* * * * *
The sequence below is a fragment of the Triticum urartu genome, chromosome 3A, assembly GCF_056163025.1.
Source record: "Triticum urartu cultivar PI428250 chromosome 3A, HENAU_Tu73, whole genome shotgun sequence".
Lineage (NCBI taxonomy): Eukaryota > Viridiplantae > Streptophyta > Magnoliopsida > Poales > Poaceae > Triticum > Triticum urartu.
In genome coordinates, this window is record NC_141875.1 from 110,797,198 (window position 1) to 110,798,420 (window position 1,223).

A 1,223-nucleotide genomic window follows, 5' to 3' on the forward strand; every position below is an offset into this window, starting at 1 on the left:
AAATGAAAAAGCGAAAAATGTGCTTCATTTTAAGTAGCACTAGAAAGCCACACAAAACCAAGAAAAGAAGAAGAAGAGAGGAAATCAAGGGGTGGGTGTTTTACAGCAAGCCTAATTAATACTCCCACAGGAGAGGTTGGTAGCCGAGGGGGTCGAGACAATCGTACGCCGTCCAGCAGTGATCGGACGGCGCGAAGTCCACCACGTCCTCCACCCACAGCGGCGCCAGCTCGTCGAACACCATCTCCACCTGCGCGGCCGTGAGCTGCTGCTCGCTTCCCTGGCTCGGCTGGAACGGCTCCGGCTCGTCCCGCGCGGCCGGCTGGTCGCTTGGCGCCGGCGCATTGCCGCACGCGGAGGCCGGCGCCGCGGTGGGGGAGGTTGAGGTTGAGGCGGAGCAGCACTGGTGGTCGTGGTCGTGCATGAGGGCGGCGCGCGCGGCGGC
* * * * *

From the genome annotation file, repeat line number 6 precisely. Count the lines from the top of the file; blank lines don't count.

AAATGAAAAAGCGAAAAATGTGCTTCATTTTAAGTAGCACTAGAAAGCCACACAAAACCAAGAAAAGAAGAAGAAGAGAGGAAATCAAGGGGTGGGTGTTTTACAGCAAGCCTAATTAATACTCCCACAGGAGAGGTTGGTAGCCGAGGGGGTCGAGACAATCGTACGCCGTCCAGCAGTGATCGGACGGCGCGAAGTCCACCACGTCCTCCACCCACAGCGGCGCCAGCTCGTCGAACACCATCTCCACCTGCGCGGCCGTGAGCTGCTGCTCGCTTCCCTGGCTCGGCTGGAACGGCTCCGGCTCGTCCCGCGCGGCCGGCTGGTCGCTTGGCGCCGGCGCATTGCCGCACGCGGAGGCCGGCGCCGCGGTGGGGGAGGTTGAGGTTGAGGCGGAGCAGCACTGGTGGTCGTGGTCGTGCATGAGGGCGGCGCGCGCGGCGGC